1. The necessity of humility in order to salvation.

2. That even converted souls have need of a daily conversion. Repentance is a work which will never be perfected till we come to die.

3. How abominable in the eyes of God ambition and pride are in any, especially in ministers of the gospel.

4. That in the church the way to be great is to be humble.

5. That true humility lieth in a mean opinion of ourselves, not minding high things, condescending to men of low estate, not being wise in our own conceits, Romans 12:16; in honour preferring one another, Romans 12:10.

Whosoever therefore shall humble himself,.... Whoever shall entertain mean thoughts of himself, and prefer others to himself, shall behave in a modest humble manner, not affecting dominion over others, or treating his brethren and Christians in a haughty and supercilious manner, with scorn and contempt; but condescend to those of the lowest state, and place himself in the lowest form, conversing with his friends freely and familiarly, without distinction,

as this little child; or any other of the like age; for there is no reason to suppose, that there was anything peculiar in this child, which was not in another, it being common to children to behave towards one another, as on a level; not to envy one another, or to set up one above another, or be vainly elated with the distinctions of birth and fortune.

The same is greatest in the kingdom of heaven; in the Gospel church state; which was verified in the Apostle Paul, though not one of the twelve: nor are these words limited to them; at least, this passage may be illustrated in his case: he thought himself to be the chief of sinners, and less than the least of all saints, and unworthy to be called an apostle; yet had the largest measures of grace, the greatest gifts and abilities; and was honoured with the greatest usefulness and success in the preaching of the Gospel to the conversion of sinners, and planting of churches; labouring more abundantly than they all.

Whosoever therefore shall humble himself as this little child, the same is greatest in the kingdom of heaven.
Matthew 18:4. Inference from the general principle of Matthew 18:3 to the special child-like quality in which the disciples were deficient, as well as to the special subject of their question. If your entering the future Messianic kingdom at all is determined by your returning again to a child-like frame of mind, then above all must you acquire, through humble self-abasement, the unassuming character of this child, in order to be greater than others in the Messiah’s kingdom.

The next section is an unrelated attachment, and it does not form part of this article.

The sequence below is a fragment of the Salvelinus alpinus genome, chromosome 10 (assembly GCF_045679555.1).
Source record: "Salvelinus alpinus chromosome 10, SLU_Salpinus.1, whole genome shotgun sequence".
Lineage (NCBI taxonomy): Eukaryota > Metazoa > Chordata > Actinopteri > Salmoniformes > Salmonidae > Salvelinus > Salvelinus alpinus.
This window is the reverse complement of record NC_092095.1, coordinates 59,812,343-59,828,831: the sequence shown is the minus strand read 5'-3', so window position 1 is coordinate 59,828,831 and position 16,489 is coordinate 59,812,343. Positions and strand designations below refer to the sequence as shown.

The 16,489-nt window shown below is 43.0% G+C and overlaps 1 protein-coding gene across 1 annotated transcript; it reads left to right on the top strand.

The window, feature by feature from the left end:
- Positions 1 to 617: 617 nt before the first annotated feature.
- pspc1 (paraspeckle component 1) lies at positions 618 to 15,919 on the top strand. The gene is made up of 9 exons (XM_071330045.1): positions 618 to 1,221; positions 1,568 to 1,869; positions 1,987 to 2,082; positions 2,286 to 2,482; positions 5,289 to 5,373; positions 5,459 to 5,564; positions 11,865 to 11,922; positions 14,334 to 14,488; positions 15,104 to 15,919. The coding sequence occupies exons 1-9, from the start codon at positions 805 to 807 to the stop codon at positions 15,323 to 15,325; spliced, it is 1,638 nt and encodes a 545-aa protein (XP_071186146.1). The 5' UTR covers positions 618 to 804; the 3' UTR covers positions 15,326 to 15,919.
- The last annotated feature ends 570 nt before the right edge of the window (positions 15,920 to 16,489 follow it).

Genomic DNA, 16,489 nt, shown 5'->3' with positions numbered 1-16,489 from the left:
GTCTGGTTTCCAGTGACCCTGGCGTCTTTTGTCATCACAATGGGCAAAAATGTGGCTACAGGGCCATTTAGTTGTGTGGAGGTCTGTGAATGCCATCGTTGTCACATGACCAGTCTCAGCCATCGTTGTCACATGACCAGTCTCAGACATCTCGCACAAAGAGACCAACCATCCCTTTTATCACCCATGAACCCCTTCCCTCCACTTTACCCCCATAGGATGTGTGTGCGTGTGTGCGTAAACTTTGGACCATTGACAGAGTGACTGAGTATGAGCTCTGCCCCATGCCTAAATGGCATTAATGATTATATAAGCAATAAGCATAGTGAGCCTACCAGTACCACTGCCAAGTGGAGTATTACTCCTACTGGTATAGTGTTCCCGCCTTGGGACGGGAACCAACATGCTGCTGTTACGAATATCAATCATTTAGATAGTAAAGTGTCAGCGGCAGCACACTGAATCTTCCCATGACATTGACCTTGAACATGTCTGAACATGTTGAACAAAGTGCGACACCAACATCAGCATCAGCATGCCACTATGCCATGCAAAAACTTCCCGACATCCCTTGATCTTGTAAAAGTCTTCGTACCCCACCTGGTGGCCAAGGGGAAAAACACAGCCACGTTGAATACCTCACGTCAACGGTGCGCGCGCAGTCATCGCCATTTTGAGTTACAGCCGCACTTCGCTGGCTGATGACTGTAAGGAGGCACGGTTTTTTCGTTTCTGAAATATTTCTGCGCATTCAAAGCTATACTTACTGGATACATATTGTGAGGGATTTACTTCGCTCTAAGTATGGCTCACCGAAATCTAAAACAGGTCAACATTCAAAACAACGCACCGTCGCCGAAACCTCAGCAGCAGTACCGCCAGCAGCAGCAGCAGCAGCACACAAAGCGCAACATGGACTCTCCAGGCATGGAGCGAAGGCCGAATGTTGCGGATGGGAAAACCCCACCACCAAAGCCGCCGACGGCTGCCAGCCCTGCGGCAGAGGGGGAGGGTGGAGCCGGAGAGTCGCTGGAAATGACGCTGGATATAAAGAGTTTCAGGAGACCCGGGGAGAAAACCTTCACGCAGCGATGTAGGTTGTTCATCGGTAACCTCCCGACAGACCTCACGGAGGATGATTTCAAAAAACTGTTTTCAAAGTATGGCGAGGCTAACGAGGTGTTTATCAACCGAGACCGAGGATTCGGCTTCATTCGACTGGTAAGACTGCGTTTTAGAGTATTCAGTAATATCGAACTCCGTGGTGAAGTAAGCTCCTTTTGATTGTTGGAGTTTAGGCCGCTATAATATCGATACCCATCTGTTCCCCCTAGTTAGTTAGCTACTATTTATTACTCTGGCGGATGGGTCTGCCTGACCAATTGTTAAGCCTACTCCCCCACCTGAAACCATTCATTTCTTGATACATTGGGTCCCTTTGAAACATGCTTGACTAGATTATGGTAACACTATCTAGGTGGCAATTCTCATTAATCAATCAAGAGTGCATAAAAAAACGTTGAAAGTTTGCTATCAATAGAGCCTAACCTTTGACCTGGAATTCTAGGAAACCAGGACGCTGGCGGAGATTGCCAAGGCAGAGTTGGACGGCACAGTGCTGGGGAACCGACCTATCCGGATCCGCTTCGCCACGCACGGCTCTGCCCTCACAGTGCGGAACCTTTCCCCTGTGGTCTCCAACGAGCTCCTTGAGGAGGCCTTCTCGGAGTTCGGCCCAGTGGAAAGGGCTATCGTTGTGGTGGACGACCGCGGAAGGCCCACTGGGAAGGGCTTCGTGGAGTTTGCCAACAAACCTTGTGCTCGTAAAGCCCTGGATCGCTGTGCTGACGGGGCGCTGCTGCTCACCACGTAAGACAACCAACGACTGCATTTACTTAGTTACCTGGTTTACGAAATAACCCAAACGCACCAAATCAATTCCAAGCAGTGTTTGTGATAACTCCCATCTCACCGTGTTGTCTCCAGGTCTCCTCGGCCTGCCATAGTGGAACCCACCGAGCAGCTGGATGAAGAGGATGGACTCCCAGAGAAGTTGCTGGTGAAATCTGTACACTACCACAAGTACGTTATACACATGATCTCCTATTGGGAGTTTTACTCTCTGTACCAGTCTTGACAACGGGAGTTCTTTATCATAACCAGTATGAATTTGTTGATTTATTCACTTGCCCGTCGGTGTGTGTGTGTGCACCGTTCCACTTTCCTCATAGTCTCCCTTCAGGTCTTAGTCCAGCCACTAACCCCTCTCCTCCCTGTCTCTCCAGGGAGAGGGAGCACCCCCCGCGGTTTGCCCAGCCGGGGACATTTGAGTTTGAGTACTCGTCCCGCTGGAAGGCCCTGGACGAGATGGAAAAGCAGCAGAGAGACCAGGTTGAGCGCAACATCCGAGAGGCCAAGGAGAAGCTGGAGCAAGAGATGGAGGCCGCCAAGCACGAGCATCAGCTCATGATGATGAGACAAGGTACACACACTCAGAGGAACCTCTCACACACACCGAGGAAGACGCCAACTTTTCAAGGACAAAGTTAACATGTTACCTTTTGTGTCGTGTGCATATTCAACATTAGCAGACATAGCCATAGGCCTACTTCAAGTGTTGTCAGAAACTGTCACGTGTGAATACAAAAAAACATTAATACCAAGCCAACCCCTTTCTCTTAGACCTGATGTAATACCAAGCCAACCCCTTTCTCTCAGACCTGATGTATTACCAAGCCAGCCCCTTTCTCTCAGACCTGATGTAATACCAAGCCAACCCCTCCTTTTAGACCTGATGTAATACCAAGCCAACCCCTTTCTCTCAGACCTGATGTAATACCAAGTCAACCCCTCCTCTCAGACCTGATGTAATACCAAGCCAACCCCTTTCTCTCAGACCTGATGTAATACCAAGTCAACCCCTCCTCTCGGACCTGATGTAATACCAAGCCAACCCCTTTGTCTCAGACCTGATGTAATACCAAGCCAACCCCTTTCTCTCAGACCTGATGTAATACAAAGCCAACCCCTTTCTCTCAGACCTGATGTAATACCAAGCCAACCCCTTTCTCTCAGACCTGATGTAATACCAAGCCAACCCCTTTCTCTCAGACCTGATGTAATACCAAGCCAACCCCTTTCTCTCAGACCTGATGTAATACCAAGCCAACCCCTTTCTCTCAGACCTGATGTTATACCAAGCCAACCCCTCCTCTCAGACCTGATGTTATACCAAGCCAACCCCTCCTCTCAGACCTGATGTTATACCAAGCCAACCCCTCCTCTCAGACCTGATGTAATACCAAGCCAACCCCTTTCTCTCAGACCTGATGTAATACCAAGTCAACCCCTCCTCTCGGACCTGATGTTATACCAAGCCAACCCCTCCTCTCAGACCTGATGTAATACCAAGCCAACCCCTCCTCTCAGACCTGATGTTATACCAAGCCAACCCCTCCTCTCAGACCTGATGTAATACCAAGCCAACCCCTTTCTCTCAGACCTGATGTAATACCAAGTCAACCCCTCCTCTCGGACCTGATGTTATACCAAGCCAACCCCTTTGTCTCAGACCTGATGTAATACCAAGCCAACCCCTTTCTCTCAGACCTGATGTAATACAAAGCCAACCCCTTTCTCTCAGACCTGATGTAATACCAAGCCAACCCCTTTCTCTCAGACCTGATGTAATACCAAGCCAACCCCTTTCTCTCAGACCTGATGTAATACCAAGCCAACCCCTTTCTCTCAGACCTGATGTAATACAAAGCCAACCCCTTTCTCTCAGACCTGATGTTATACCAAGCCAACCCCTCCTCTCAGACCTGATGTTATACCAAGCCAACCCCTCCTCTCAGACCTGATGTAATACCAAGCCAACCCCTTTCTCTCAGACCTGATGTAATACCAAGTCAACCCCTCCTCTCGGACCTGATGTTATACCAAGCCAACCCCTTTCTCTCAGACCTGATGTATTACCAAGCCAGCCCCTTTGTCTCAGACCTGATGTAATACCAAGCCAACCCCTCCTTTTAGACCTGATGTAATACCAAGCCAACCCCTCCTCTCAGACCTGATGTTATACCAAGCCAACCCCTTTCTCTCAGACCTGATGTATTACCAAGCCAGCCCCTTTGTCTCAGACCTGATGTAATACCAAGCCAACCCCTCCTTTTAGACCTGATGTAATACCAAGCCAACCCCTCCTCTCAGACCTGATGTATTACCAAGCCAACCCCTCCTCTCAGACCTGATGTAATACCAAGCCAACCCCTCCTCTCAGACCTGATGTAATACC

ὅστις] quicunque; “de individuo, de quo quaerebant, non respondet,” Bengel. In what follows ταπεινώσει is emphatic, and accordingly stands near the beginning of the sentence. Had the subjunctive been critically certain, we should not have had to borrow ἐάν from the second part of the statement (Fritzsche), but rather to observe the distinction in the manner of presenting the idea, according to which the insertion of ἄν marks the presupposition as conditioned. The future assumes the action as actually occurring in the future; while the subjunctive after the relative without ἄν keeps the future realization still within the domain of thought, without, however, conceiving of the realization as conditioned (ἄν). For this usage among Attic prose writers, see Kühner, ad Xen. Mem. i. 6. 13.

Moreover, the words of Matthew 18:3-4, inasmuch as they are essentially connected with the question of the disciples, are certainly original, not an anticipation of Matthew 19:13 ff. (Holtzmann), and dispose us to prefer the account of Matthew to that of Mark or Luke.

Matthew 18:4. ταπεινώσει ἑαυτὸν: the most difficult thing in the world for saint as for sinner. Raphel (Annot. in S. S.) distinguishes three forms of self-humiliation: in mind (Php 2:3), by words, and by acts, giving classical examples of the latter two. It is easy to humble oneself by self-disparaging words, or by symbolic acts, as when the Egyptian monks wore hoods, like children’s caps (Elsner), but to be humble in spirit, and so child-like!—ὁ μείζων. The really humble man is as great in the moral world as he is rare.

4. Whosoever therefore shall humble himself] He who shall be most Christ-like in humility (see Php 2:7-9) shall be most like Christ in glory.

Matthew 18:4. Ὅστις, whosoever) No answer is given concerning the individual whom they inquired about.—οὗτος, this man) sc. he, I tell you.

Verse 4. - Whosoever therefore. This verse gives a direct application of the principle just enunciated, and supplies an answer to the apostles' question. Shall humble himself. Not that a child consciously humbles itself, but is humble by nature. The disciple must become that by deliberate choice which the child is by reason of his constitution and natural disposition. The same is greatest; rather, greater (μείζων), Christ using the same term as the questioners in ver. 1. The more a man annihilates self and casts away pride, conceit, obstinacy, the fitter is he to become a living member of Christ's kingdom. "Quanto humilior, tanto altior," says Thomas Aquinas. But this is a joint work. St. Gregory says well, "The good which a man doeth is both the work of God and the work of man: of God, as being the Author, in giving grace; of man, as being actor, in using grace, yet so that he cooperate with grace by grace" (quoted by Ford, in loc.). Matthew 18:4As this little child

Not, as this little child humbles himself, but, shall make himself humble as this little child is lowly; shall willingly become by spiritual process what the child is by nature.

Matthew 18:4 Interlinear
Matthew 18:4 Parallel Texts

Matthew 18:4 NIV
Matthew 18:4 NLT
Matthew 18:4 ESV
Matthew 18:4 NASB
Matthew 18:4 KJV

Matthew 18:4 Bible Apps
Matthew 18:4 Parallel
Matthew 18:4 Biblia Paralela
Matthew 18:4 Chinese Bible
Matthew 18:4 French Bible
Matthew 18:4 German Bible

Bible Hub

Matthew 18:3
Top of Page
Top of Page